Addison Simmons was an American writers described by our resident genre-historian, Curt Evans, as "a prolific professional writer of both short stories and radio plays" who produced two detective novels, Death on the Campus (1935) and Dead Weight (1946), which had been withering away in obscurity – until Coachwhip Publications decided to reissue them in 2018. And, as to be expected, Evans penned an excellent introduction to those brand new editions.
Years ago, I came across a short reference to Dead Weight in The Anthony Boucher Chronicles: Reviews and Commentary, 1942-47 (2009), praising the book as a small town mystery with "quite a bit of ingenuity," which earned it a notation on my wishlist.
Needless to say, I was glad to see this little-known novel returning to print, but the due to the deluge of reprints, translations and my crippling impossible crime addiction, it took me more than a year to get to it. So my only regret is that I didn't read it sooner. What an enjoyable and interesting little piece of detective fiction!
Dead Weight centers on the creators of "a nice quiet little radio serial," Ed MacIntyre and Walt Tuttle, who formed "a perfect combination" with Walt cobbling together the plots and Ed writing the dialogue, but Home Town became "the top ranking serial on the air" – playing havoc on Ed's digestive system and nerves. For years, Ed and Walt have been battling their sponsor, Slade Lattimer, who's "one of the wealthiest men in the country" with the habit of treating his employees as stooges who have "to be beaten into line." And every single day, for two years, Lattimer interfered with the scrips and direction of the show. So when an opportunity presented itself to get out, Ed and Walt eagerly grabbed it.
Walt returned to his old home town, Hamsted, where he bought a drug story that came with two full-time registered pharmacists, a store manager and a girl at the soda fountain. Only thing they have to do is learn how to sell the patent medicines, candy and hardware, which will land them a comfy 75 bucks a week!
Shortly after they arrived, Ed discovers Walt's slumped body in one of the ice cream booths at the pharmacy, clutching a torn piece of paper, with an overturned glass of strawberry soda next to him. Someone had shot him! Curiously, on the night of the murder, there were several people from their Chicago past in town. One of them was their old radio-executive, Harry Leibowitz, but also the hotblooded, short-tempered daughter of their former sponsor, Sandra Lattimer, who's passionately in love with Walt and nearly killed him back in Chicago – when she confronted him with a loaded gun. There are also potential suspects closer to home who warrant some consideration. Such as the strawberry soda guzzling village idiot, "Dodo," who's holding something back and the "tight and bitter" Forsythe family. Years ago, 19-year-old Calla Forsythe was murdered and her body dumped in Hamsted Wood, but the murderer was never caught and Ed discovers Walt used the case as a story-line in Home Town.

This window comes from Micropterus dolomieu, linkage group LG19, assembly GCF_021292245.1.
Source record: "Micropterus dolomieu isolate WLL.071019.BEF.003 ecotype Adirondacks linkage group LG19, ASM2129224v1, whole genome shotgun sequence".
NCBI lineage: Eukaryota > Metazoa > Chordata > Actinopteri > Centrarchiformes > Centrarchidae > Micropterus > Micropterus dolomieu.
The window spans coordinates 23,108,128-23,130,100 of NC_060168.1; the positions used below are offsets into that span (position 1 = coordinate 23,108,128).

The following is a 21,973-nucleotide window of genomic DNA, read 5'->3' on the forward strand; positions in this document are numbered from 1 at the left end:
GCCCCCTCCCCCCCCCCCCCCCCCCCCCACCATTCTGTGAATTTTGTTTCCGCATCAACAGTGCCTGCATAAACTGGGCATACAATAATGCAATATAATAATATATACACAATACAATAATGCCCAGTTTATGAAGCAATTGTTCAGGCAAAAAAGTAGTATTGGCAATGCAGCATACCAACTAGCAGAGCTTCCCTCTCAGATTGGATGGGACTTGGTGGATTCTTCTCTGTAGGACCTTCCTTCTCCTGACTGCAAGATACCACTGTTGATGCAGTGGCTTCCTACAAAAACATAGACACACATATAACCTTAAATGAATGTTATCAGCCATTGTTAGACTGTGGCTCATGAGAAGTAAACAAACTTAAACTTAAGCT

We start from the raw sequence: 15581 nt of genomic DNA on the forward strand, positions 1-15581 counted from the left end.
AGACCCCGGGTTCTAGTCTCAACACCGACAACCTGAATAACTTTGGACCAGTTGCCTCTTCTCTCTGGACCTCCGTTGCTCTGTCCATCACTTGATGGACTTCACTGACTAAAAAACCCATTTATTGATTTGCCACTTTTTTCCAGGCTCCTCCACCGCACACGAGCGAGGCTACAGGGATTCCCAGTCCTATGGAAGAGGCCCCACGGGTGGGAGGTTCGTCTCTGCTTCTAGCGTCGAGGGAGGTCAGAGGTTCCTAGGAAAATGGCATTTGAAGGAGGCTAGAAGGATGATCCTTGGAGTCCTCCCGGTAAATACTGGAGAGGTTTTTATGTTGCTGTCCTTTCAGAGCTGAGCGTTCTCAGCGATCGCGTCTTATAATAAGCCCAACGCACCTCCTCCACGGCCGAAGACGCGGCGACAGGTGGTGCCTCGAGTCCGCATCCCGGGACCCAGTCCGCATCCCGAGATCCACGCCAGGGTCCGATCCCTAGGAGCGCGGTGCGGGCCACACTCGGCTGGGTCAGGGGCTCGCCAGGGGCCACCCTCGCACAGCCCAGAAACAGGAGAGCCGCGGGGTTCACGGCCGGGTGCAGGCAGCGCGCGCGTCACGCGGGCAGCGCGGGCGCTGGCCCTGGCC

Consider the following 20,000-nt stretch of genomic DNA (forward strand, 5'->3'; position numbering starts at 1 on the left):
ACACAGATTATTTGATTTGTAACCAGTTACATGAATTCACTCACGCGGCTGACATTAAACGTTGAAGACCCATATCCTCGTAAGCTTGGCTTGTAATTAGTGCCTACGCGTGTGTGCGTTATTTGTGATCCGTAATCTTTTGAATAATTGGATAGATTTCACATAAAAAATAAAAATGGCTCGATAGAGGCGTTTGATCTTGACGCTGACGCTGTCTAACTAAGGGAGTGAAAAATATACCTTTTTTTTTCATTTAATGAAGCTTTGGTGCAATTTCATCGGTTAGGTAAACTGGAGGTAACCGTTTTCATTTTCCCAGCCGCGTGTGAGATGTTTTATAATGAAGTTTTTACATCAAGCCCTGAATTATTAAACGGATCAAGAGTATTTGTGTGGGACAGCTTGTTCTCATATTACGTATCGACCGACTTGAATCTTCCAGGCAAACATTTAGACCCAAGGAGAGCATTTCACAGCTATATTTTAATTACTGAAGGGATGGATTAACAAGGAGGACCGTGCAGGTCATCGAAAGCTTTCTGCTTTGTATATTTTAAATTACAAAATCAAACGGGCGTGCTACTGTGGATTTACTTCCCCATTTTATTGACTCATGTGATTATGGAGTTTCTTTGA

So, together with his wife, Binnie, Ed decides to get to the bottom of this business, but that's easier said than done when you're dealing with a missing dying message, lying witnesses, hostile suspects and a growing bodycount.
There aren't any references in Dead Weight to other mystery writers, or detective characters, but the plotting and writing suggests Simmons admired Ellery Queen and Craig Rice. Dead Weight has the type of characters and background recalling Queen's Hollywood and Wrightsville novels, but, as Evans described it, "baroque in plot" reminiscent of the earlier, more puzzle-driven, Queen novels. I think the presence of a dying message was the clearest evidence Simmons aligned himself with Queen, but Dead Weight also has a dreamy, slightly surrealistic quality. Ed has some very strange dreams, "like Alice Through the Looking Glass," which actually help him get closer to the solution. Something that reminded me of the often dreamlike detective stories by Rice. Another mystery writer who also greatly admired Queen.
But how well was this Queen-Rice style detective executed in the hands of Simmons? As usually, Anthony Boucher was right when he wrote that Dead Weight has plenty of ingenuity, but this doesn't come into play until the final quarter of the book when the dying message turns up and an alibi-trick came into play – skillfully blindsiding this unsuspecting armchair detective. So I was very pleased with how the story and plot developed and turned out.
Dead Weight is not a shimmering, long-lost classic of the Golden Age detective story, but it's a tremendously enjoyable, well written and handily plotted novel with good ideas, memorable scenes and served with a slice of small town Americana. A fine example of "the entertaining legacy" left behind by those "young detective fiction enthusiasts of eighty and ninety years ago." Recommended, especially if you have a special fondness for the classic American detective stories of writers like Queen and Rice.